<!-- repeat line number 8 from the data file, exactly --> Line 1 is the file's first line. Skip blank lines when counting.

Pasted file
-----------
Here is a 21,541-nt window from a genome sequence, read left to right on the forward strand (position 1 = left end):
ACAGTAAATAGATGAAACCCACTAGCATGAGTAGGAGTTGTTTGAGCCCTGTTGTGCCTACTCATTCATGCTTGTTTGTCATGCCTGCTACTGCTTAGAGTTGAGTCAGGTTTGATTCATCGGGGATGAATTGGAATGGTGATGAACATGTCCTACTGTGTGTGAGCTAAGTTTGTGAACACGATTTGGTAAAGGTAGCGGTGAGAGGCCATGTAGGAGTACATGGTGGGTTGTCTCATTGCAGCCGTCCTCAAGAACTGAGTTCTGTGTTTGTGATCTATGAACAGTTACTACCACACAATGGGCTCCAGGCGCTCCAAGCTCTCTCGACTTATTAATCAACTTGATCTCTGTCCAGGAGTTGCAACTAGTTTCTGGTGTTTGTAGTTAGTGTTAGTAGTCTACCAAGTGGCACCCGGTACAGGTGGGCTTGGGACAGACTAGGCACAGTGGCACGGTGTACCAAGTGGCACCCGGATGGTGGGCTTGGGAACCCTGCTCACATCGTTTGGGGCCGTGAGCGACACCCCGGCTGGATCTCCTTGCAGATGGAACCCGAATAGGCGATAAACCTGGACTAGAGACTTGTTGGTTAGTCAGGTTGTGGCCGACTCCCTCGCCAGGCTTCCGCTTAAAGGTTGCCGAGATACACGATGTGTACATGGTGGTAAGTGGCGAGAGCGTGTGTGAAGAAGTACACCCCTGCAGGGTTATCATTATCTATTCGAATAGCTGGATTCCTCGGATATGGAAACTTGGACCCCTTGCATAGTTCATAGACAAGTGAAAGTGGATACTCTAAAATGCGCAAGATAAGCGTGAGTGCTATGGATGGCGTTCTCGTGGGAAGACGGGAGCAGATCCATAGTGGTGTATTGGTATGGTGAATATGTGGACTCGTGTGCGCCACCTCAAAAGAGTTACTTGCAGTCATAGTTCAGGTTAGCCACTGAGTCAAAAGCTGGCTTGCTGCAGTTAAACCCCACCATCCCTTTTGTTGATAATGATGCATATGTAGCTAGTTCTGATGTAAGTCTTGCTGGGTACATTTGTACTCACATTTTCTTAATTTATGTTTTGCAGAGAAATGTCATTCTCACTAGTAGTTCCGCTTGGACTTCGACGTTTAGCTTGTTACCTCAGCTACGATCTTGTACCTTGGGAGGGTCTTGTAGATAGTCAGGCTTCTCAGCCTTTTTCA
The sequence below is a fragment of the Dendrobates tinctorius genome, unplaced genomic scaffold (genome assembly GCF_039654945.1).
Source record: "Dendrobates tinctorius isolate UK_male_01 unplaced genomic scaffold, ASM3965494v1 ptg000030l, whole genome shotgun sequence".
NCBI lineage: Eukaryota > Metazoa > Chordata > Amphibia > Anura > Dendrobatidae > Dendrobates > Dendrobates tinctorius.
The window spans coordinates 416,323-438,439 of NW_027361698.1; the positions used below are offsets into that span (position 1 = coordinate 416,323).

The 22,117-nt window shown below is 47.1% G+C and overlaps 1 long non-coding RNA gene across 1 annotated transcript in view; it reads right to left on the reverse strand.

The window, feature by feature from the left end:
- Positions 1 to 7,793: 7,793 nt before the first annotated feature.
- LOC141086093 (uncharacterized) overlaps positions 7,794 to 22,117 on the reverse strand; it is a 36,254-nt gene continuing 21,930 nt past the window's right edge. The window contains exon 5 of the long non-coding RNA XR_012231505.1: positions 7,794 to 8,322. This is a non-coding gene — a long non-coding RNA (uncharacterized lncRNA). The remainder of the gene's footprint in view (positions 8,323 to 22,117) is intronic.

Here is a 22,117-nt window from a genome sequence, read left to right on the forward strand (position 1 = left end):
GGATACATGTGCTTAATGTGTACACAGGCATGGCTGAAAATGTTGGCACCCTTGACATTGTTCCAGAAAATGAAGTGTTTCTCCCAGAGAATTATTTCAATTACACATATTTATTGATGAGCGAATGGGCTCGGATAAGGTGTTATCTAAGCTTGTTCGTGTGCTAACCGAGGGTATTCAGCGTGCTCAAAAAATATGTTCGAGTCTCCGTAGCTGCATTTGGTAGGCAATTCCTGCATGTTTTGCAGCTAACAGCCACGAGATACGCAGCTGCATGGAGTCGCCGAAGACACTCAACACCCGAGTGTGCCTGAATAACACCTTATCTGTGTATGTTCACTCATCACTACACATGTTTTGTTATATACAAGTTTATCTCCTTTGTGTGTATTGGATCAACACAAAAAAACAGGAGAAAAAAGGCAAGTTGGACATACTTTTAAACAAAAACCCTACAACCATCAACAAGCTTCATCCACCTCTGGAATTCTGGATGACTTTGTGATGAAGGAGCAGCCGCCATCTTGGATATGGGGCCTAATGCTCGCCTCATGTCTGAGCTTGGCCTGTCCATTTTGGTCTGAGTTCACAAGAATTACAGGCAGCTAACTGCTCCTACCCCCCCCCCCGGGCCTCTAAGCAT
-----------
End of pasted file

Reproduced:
The window, feature by feature from the left end: